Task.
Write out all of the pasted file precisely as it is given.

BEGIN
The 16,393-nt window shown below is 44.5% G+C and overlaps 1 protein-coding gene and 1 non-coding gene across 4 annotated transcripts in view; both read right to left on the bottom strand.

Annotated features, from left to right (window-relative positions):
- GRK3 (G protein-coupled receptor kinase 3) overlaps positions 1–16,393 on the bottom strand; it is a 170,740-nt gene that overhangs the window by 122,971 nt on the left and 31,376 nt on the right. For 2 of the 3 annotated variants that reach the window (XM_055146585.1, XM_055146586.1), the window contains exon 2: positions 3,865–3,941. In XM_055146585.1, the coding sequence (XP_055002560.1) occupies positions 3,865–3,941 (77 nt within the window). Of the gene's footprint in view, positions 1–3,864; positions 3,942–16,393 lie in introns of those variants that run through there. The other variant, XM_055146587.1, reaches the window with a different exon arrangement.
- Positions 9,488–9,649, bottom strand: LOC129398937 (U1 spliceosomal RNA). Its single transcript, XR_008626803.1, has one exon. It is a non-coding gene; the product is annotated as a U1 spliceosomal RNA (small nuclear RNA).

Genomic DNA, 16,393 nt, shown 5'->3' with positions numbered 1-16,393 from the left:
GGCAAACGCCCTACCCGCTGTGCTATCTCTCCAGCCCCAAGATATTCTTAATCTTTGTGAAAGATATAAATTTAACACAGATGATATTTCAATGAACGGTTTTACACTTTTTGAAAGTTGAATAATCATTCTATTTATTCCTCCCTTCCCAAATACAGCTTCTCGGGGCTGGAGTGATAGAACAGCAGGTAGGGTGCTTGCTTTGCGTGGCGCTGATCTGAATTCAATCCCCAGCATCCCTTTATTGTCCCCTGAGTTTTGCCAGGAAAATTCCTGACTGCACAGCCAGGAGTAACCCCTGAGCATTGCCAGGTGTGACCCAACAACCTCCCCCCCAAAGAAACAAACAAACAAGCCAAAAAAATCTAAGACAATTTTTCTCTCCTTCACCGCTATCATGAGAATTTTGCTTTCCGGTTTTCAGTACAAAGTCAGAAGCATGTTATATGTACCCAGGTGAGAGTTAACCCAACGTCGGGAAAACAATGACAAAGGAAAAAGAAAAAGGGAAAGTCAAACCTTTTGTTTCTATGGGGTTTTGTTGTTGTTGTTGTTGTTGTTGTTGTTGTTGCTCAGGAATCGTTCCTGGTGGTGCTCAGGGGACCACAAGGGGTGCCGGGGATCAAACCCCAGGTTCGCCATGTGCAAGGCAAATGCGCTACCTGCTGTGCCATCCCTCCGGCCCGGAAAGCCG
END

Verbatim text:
The 16,393-nt window shown below is 44.5% G+C and overlaps 1 protein-coding gene and 1 non-coding gene across 4 annotated transcripts in view; both read right to left on the bottom strand.

Annotated features, from left to right (window-relative positions):
- GRK3 (G protein-coupled receptor kinase 3) overlaps positions 1–16,393 on the bottom strand; it is a 170,740-nt gene that overhangs the window by 122,971 nt on the left and 31,376 nt on the right. For 2 of the 3 annotated variants that reach the window (XM_055146585.1, XM_055146586.1), the window contains exon 2: positions 3,865–3,941. In XM_055146585.1, the coding sequence (XP_055002560.1) occupies positions 3,865–3,941 (77 nt within the window). Of the gene's footprint in view, positions 1–3,864; positions 3,942–16,393 lie in introns of those variants that run through there. The other variant, XM_055146587.1, reaches the window with a different exon arrangement.
- Positions 9,488–9,649, bottom strand: LOC129398937 (U1 spliceosomal RNA). Its single transcript, XR_008626803.1, has one exon. It is a non-coding gene; the product is annotated as a U1 spliceosomal RNA (small nuclear RNA).

Genomic DNA, 16,393 nt, shown 5'->3' with positions numbered 1-16,393 from the left:
GGCAAACGCCCTACCCGCTGTGCTATCTCTCCAGCCCCAAGATATTCTTAATCTTTGTGAAAGATATAAATTTAACACAGATGATATTTCAATGAACGGTTTTACACTTTTTGAAAGTTGAATAATCATTCTATTTATTCCTCCCTTCCCAAATACAGCTTCTCGGGGCTGGAGTGATAGAACAGCAGGTAGGGTGCTTGCTTTGCGTGGCGCTGATCTGAATTCAATCCCCAGCATCCCTTTATTGTCCCCTGAGTTTTGCCAGGAAAATTCCTGACTGCACAGCCAGGAGTAACCCCTGAGCATTGCCAGGTGTGACCCAACAACCTCCCCCCCAAAGAAACAAACAAACAAGCCAAAAAAATCTAAGACAATTTTTCTCTCCTTCACCGCTATCATGAGAATTTTGCTTTCCGGTTTTCAGTACAAAGTCAGAAGCATGTTATATGTACCCAGGTGAGAGTTAACCCAACGTCGGGAAAACAATGACAAAGGAAAAAGAAAAAGGGAAAGTCAAACCTTTTGTTTCTATGGGGTTTTGTTGTTGTTGTTGTTGTTGTTGTTGTTGTTGCTCAGGAATCGTTCCTGGTGGTGCTCAGGGGACCACAAGGGGTGCCGGGGATCAAACCCCAGGTTCGCCATGTGCAAGGCAAATGCGCTACCTGCTGTGCCATCCCTCCGGCCCGGAAAGCCG